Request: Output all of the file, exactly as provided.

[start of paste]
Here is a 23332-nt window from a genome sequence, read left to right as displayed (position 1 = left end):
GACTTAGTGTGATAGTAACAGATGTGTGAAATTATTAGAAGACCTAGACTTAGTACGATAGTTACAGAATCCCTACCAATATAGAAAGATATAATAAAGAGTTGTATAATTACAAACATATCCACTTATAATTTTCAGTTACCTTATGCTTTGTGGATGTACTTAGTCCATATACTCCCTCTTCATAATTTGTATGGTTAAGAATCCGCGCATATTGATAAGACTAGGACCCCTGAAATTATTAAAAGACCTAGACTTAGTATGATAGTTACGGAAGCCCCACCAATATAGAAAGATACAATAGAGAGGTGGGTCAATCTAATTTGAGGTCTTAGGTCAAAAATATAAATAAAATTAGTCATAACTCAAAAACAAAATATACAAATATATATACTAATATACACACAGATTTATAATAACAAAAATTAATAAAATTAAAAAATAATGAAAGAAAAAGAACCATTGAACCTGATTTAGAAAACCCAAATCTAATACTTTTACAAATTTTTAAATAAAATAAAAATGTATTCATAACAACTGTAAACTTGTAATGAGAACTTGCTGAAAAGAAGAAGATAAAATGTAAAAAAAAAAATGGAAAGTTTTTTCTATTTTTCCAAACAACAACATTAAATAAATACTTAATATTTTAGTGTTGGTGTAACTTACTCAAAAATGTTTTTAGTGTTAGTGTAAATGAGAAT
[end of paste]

Here is a 23332-nt window from a genome sequence, read left to right as displayed (position 1 = left end):
GACTTAGTGTGATAGTAACAGATGTGTGAAATTATTAGAAGACCTAGACTTAGTACGATAGTTACAGAATCCCTACCAATATAGAAAGATATAATAAAGAGTTGTATAATTACAAACATATCCACTTATAATTTTCAGTTACCTTATGCTTTGTGGATGTACTTAGTCCATATACTCCCTCTTCATAATTTGTATGGTTAAGAATCCGCGCATATTGATAAGACTAGGACCCCTGAAATTATTAAAAGACCTAGACTTAGTATGATAGTTACGGAAGCCCCACCAATATAGAAAGATACAATAGAGAGGTGGGTCAATCTAATTTGAGGTCTTAGGTCAAAAATATAAATAAAATTAGTCATAACTCAAAAACAAAATATACAAATATATATACTAATATACACACAGATTTATAATAACAAAAATTAATAAAATTAAAAAATAATGAAAGAAAAAGAACCATTGAACCTGATTTAGAAAACCCAAATCTAATACTTTTACAAATTTTTAAATAAAATAAAAATGTATTCATAACAACTGTAAACTTGTAATGAGAACTTGCTGAAAAGAAGAAGATAAAATGTAAAAAAAAAAATGGAAAGTTTTTTCTATTTTTCCAAACAACAACATTAAATAAATACTTAATATTTTAGTGTTGGTGTAACTTACTCAAAAATGTTTTTAGTGTTAGTGTAAATGAGAAT